The pressure applied to anybody working on the Star Wars franchise is surely enough to form a solid diamond. Not only are there five decades worth of passionate fans to please, but also the monolithic Disney, Lucasfilm and for video games; Electronic Arts.
Many gamers, including myself, grew up playing masterpieces like Knights of the Old Republic and the classic Star Wars Battlefront, but since their release over ten years ago, there has been arguably no superior Star Wars game. In 2019, given the amount of pressure, I wonder if it’s actually possible to make a game which doesn’t play it safe, which takes huge strides forwards and one that harkens back to the halcyon days of great games set in a galaxy far, far away.
Well, Star Wars Jedi: Fallen Order is a great game, arguably one of the best released this year. But of course, it is. Like with The Force Awakens, it uses a proven, rock-solid formula and gives us little new. Gameplay mechanics are ripped straight from the heart of Dark Souls, Sekiro: Shadows Die Twice, Uncharted, Tomb Raider (and others), and transplanted straight into Fallen Order. At times the copying is so jarring that it feels like you’re playing a greatest hits compilation of the past ten years. And as we all know, when something is copied, the things that make it special are lost somewhere along the way.
“I was also in awe of the beautiful presentation and use of clever filmic techniques.”
The story of Fallen Order is an intriguing one. Set roughly twenty years after the Jedi purge in Episode III, we take control of Cal Kestis, a Jedi Padawan in hiding.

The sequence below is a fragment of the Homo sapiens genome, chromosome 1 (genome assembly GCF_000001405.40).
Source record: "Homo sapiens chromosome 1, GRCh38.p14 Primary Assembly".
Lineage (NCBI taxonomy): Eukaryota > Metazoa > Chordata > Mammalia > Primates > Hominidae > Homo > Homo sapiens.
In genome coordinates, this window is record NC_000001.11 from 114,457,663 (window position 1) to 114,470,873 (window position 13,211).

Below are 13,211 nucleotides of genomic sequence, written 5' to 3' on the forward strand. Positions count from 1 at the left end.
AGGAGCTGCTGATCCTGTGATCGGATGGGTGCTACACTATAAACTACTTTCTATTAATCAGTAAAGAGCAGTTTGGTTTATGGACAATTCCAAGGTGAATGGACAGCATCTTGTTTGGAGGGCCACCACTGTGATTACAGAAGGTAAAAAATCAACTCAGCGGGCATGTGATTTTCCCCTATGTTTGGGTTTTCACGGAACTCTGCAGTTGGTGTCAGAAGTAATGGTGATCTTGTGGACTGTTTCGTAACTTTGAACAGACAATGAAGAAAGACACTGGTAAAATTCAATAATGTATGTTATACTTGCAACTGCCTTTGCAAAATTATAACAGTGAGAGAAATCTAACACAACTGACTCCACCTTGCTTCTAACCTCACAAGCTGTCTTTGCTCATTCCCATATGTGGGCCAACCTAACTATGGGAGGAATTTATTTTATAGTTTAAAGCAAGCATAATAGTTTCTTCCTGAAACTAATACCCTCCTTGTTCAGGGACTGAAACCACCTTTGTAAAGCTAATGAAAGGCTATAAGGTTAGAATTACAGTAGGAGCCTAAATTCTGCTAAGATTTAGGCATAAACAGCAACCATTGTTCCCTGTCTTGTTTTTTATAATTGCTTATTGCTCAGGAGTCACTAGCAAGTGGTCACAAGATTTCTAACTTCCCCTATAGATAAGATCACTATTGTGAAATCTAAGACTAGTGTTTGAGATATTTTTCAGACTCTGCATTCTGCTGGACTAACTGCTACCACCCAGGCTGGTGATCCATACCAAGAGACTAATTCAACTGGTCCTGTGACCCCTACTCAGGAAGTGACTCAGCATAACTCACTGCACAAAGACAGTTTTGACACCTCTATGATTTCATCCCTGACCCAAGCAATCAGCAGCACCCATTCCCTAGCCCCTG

After an impressive opening level, which felt like an injection of Star Wars nostalgia straight to the eyeball (clone trooper armour, broken federation droids, Sarlacc pit), you find yourself saved from the brink of death by the crew of the Mantis spaceship. Once onboard, you race across the galaxy in search of an ancient artifact hidden away in derelict Jedi temples and mystical tombs (which you raid). Contained within are the locations of force-sensitive younglings which could trigger the creation of a new wave of Jedi’s and rebuild the once prominent Jedi Order.
Over my roughly twenty hours with the game, I was consistently interested in the narrative due to its frequent themes of loss, acceptance and ultimately what it means to be human. Cal is forced to embrace the pain caused by the death of his Jedi Master, while another key character, Cere, must bear the loss of someone close to her and face her own anger within. These moments force us to consider flawed human emotions like self-loathing, guilt and even sadness in an incredibly graceful way. While many of the themes and character arcs are subtle, there is still strong emotional story telling weaved throughout.